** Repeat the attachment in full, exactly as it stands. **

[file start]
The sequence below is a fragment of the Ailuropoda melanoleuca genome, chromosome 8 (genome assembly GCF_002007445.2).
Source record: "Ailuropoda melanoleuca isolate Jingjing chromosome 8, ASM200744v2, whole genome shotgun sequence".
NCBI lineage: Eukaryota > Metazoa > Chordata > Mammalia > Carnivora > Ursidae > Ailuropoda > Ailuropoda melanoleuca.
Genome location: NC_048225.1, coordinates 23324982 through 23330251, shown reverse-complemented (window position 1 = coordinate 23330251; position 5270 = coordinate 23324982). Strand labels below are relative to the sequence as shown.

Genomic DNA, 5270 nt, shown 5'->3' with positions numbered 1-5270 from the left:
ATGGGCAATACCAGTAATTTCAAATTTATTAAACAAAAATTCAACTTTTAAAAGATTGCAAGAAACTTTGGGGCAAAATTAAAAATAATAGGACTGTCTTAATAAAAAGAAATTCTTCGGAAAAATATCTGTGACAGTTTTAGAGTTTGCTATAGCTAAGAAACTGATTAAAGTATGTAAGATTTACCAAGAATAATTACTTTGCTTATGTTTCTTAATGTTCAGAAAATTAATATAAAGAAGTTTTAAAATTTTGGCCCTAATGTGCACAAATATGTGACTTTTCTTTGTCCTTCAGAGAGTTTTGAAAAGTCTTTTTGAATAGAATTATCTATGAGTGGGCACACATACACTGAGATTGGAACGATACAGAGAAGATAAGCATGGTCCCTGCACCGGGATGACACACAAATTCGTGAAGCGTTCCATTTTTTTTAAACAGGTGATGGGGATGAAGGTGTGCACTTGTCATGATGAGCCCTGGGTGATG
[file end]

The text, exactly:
The sequence below is a fragment of the Ailuropoda melanoleuca genome, chromosome 8 (genome assembly GCF_002007445.2).
Source record: "Ailuropoda melanoleuca isolate Jingjing chromosome 8, ASM200744v2, whole genome shotgun sequence".
NCBI lineage: Eukaryota > Metazoa > Chordata > Mammalia > Carnivora > Ursidae > Ailuropoda > Ailuropoda melanoleuca.
Genome location: NC_048225.1, coordinates 23324982 through 23330251, shown reverse-complemented (window position 1 = coordinate 23330251; position 5270 = coordinate 23324982). Strand labels below are relative to the sequence as shown.

Genomic DNA, 5270 nt, shown 5'->3' with positions numbered 1-5270 from the left:
ATGGGCAATACCAGTAATTTCAAATTTATTAAACAAAAATTCAACTTTTAAAAGATTGCAAGAAACTTTGGGGCAAAATTAAAAATAATAGGACTGTCTTAATAAAAAGAAATTCTTCGGAAAAATATCTGTGACAGTTTTAGAGTTTGCTATAGCTAAGAAACTGATTAAAGTATGTAAGATTTACCAAGAATAATTACTTTGCTTATGTTTCTTAATGTTCAGAAAATTAATATAAAGAAGTTTTAAAATTTTGGCCCTAATGTGCACAAATATGTGACTTTTCTTTGTCCTTCAGAGAGTTTTGAAAAGTCTTTTTGAATAGAATTATCTATGAGTGGGCACACATACACTGAGATTGGAACGATACAGAGAAGATAAGCATGGTCCCTGCACCGGGATGACACACAAATTCGTGAAGCGTTCCATTTTTTTTAAACAGGTGATGGGGATGAAGGTGTGCACTTGTCATGATGAGCCCTGGGTGATG